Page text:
Brandywine Peace Community

The Brandywine Peace Community (BPC) is a peace activist group located in Swarthmore, Pennsylvania.   They were founded in 1977 as a response to the Vietnam War. BPC is committed to war resistance, disarmament and public education. They are known for holding several nonviolent, direct action campaigns against Lockheed Martin, the world’s #1 weapons corporation. Throughout the year they conduct several nonviolent protests, civil disobedience workshops and meetings to promote peace and encourage disarmament.  I learned about the BPC while attending one of their meetings over Spring Break in Philadelphia, PA.

The BPC is a community resource for all ages because everyone should be aware and involved in the peace movement. Majority of their meetings consist of older people who are well-known in their community however their organization is open to the public. In addition, they have several committees such as the educational committee who reach out to students in the community and try to educate them on peace education and war resistance.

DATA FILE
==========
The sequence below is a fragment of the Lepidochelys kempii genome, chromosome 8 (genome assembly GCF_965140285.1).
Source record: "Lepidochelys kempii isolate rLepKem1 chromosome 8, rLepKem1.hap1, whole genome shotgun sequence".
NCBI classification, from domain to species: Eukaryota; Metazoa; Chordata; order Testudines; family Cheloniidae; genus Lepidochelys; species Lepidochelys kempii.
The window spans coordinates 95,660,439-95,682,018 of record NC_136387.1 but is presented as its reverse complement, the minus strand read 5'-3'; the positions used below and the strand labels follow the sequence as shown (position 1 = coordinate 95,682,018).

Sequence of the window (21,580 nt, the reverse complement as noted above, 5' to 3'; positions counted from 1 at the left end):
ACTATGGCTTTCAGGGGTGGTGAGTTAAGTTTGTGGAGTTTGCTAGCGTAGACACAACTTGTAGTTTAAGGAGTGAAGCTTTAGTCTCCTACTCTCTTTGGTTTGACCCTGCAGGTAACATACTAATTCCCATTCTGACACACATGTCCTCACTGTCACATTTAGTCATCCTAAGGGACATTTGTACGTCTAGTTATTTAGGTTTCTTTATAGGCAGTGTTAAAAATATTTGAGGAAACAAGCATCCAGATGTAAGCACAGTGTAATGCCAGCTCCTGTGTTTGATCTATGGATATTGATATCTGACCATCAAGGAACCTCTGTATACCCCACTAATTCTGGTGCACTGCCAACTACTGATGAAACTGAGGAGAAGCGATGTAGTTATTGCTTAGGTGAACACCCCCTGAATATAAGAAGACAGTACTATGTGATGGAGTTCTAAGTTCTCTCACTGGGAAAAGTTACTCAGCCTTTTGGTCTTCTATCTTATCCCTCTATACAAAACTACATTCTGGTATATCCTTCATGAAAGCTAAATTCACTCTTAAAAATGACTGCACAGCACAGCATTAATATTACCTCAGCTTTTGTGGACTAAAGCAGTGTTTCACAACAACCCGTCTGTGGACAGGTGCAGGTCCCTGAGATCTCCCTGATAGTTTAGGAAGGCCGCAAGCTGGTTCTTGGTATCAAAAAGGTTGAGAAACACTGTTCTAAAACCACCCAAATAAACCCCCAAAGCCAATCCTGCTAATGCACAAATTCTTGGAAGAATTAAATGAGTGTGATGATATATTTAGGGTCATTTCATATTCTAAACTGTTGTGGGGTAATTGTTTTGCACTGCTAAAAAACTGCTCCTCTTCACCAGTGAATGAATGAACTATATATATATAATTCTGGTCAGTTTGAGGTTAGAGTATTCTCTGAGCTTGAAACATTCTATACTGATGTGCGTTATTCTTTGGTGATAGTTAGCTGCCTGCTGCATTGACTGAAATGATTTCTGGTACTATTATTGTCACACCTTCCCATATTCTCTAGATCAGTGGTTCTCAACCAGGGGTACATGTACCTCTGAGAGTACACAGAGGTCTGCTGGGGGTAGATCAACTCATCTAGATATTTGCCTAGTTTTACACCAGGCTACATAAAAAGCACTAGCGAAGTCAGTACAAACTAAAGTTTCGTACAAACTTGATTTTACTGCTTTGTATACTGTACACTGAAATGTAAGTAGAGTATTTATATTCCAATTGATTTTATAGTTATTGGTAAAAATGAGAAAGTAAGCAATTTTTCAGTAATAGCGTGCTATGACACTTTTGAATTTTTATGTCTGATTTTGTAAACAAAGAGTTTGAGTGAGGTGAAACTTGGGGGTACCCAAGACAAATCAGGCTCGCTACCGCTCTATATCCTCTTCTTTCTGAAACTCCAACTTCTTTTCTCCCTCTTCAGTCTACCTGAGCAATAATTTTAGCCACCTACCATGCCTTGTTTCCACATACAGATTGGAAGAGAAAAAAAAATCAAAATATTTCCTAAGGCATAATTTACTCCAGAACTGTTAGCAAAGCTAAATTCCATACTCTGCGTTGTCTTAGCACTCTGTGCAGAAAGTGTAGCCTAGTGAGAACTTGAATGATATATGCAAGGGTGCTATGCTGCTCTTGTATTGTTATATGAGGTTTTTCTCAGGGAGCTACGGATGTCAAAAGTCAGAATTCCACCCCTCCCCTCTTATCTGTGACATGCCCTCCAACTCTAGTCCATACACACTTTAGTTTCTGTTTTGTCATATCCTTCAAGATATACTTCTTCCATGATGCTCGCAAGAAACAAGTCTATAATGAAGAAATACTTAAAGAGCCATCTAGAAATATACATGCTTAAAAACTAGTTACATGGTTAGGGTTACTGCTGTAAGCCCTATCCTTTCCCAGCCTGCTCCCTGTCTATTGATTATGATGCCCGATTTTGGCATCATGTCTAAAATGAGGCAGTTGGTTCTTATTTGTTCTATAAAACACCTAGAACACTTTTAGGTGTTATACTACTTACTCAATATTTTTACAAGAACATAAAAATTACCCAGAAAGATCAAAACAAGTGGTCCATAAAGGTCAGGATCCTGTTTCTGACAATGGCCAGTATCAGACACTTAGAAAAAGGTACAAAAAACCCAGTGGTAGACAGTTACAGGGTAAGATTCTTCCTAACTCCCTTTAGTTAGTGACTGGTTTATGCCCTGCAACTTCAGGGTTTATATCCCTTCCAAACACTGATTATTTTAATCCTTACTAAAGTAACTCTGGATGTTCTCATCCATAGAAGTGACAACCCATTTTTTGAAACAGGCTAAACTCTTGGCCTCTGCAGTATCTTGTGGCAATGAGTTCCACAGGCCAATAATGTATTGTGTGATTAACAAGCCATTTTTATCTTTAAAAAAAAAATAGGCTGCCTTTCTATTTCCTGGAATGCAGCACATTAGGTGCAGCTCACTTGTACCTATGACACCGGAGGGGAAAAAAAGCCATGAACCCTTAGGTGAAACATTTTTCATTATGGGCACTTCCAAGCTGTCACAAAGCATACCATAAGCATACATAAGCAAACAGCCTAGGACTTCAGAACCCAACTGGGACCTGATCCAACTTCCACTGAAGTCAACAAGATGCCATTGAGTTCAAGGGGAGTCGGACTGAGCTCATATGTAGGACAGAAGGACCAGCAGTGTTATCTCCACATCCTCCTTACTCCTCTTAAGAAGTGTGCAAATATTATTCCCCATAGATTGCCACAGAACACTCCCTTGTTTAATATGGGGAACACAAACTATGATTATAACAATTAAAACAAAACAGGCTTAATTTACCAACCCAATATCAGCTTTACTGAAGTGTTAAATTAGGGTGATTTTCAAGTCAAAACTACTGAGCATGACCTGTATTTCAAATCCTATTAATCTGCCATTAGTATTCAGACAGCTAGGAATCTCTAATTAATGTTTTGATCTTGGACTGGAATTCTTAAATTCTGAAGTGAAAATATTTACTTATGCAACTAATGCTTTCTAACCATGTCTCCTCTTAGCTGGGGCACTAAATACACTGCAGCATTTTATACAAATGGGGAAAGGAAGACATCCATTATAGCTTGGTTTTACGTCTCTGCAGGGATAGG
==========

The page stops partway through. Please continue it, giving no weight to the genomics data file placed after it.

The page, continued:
As a community member you could join a peace organization in your own neighborhood or establish your own peace organization group. If you don’t live in Pennsylvania you can use the Brandywine Peace Community as a resource/network for peace activism.  They have a website where they post all their events and how to get involved in the peace movement. Whether you join a peace organization or start your own organization group it does require some time, research and commitment on your part. Obviously if you start your own peace organization it may take more time and research then just joining an existing peace organization.